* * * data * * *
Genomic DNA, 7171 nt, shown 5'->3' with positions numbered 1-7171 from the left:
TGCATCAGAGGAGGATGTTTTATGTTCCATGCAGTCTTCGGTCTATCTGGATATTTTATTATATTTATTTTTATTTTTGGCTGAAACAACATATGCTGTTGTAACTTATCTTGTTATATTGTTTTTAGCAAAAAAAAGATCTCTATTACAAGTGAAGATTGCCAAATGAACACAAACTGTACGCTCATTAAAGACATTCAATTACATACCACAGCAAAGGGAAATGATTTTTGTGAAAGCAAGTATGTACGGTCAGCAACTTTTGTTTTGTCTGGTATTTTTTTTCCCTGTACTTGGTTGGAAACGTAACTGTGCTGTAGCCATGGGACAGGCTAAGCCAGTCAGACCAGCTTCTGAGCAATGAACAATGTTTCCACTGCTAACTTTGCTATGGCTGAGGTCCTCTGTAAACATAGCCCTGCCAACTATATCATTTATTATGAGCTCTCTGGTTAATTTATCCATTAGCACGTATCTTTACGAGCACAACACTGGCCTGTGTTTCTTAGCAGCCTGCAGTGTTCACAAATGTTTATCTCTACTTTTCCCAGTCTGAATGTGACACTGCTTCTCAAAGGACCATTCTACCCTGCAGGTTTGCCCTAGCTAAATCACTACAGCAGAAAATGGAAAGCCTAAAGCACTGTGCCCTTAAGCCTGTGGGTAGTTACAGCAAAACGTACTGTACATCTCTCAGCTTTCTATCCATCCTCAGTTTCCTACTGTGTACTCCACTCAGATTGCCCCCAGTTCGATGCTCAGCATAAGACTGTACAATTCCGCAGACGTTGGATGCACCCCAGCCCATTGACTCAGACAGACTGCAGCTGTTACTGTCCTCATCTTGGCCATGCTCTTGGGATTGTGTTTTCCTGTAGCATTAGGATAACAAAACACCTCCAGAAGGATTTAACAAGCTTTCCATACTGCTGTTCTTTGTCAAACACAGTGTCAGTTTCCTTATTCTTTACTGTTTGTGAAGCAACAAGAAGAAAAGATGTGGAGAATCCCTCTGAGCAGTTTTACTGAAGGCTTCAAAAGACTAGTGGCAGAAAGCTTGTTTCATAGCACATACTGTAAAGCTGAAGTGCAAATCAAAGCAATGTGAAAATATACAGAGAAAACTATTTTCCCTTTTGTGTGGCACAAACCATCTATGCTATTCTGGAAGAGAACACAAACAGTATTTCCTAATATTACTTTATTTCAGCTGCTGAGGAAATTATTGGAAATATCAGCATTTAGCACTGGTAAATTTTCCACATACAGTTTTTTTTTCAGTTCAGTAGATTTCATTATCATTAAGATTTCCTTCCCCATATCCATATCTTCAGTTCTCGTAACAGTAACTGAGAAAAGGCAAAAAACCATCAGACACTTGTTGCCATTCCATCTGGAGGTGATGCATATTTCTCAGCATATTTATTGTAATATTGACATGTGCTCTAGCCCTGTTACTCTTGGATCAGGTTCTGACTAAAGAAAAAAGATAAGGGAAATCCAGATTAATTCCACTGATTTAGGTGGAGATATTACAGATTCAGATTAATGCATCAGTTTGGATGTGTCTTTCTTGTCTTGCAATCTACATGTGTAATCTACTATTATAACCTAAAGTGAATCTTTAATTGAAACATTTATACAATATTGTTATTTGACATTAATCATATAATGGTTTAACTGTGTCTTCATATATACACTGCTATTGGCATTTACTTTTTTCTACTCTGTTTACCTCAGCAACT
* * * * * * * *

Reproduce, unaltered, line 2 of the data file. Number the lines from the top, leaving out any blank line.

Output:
TGCATCAGAGGAGGATGTTTTATGTTCCATGCAGTCTTCGGTCTATCTGGATATTTTATTATATTTATTTTTATTTTTGGCTGAAACAACATATGCTGTTGTAACTTATCTTGTTATATTGTTTTTAGCAAAAAAAAGATCTCTATTACAAGTGAAGATTGCCAAATGAACACAAACTGTACGCTCATTAAAGACATTCAATTACATACCACAGCAAAGGGAAATGATTTTTGTGAAAGCAAGTATGTACGGTCAGCAACTTTTGTTTTGTCTGGTATTTTTTTTCCCTGTACTTGGTTGGAAACGTAACTGTGCTGTAGCCATGGGACAGGCTAAGCCAGTCAGACCAGCTTCTGAGCAATGAACAATGTTTCCACTGCTAACTTTGCTATGGCTGAGGTCCTCTGTAAACATAGCCCTGCCAACTATATCATTTATTATGAGCTCTCTGGTTAATTTATCCATTAGCACGTATCTTTACGAGCACAACACTGGCCTGTGTTTCTTAGCAGCCTGCAGTGTTCACAAATGTTTATCTCTACTTTTCCCAGTCTGAATGTGACACTGCTTCTCAAAGGACCATTCTACCCTGCAGGTTTGCCCTAGCTAAATCACTACAGCAGAAAATGGAAAGCCTAAAGCACTGTGCCCTTAAGCCTGTGGGTAGTTACAGCAAAACGTACTGTACATCTCTCAGCTTTCTATCCATCCTCAGTTTCCTACTGTGTACTCCACTCAGATTGCCCCCAGTTCGATGCTCAGCATAAGACTGTACAATTCCGCAGACGTTGGATGCACCCCAGCCCATTGACTCAGACAGACTGCAGCTGTTACTGTCCTCATCTTGGCCATGCTCTTGGGATTGTGTTTTCCTGTAGCATTAGGATAACAAAACACCTCCAGAAGGATTTAACAAGCTTTCCATACTGCTGTTCTTTGTCAAACACAGTGTCAGTTTCCTTATTCTTTACTGTTTGTGAAGCAACAAGAAGAAAAGATGTGGAGAATCCCTCTGAGCAGTTTTACTGAAGGCTTCAAAAGACTAGTGGCAGAAAGCTTGTTTCATAGCACATACTGTAAAGCTGAAGTGCAAATCAAAGCAATGTGAAAATATACAGAGAAAACTATTTTCCCTTTTGTGTGGCACAAACCATCTATGCTATTCTGGAAGAGAACACAAACAGTATTTCCTAATATTACTTTATTTCAGCTGCTGAGGAAATTATTGGAAATATCAGCATTTAGCACTGGTAAATTTTCCACATACAGTTTTTTTTTCAGTTCAGTAGATTTCATTATCATTAAGATTTCCTTCCCCATATCCATATCTTCAGTTCTCGTAACAGTAACTGAGAAAAGGCAAAAAACCATCAGACACTTGTTGCCATTCCATCTGGAGGTGATGCATATTTCTCAGCATATTTATTGTAATATTGACATGTGCTCTAGCCCTGTTACTCTTGGATCAGGTTCTGACTAAAGAAAAAAGATAAGGGAAATCCAGATTAATTCCACTGATTTAGGTGGAGATATTACAGATTCAGATTAATGCATCAGTTTGGATGTGTCTTTCTTGTCTTGCAATCTACATGTGTAATCTACTATTATAACCTAAAGTGAATCTTTAATTGAAACATTTATACAATATTGTTATTTGACATTAATCATATAATGGTTTAACTGTGTCTTCATATATACACTGCTATTGGCATTTACTTTTTTCTACTCTGTTTACCTCAGCAACT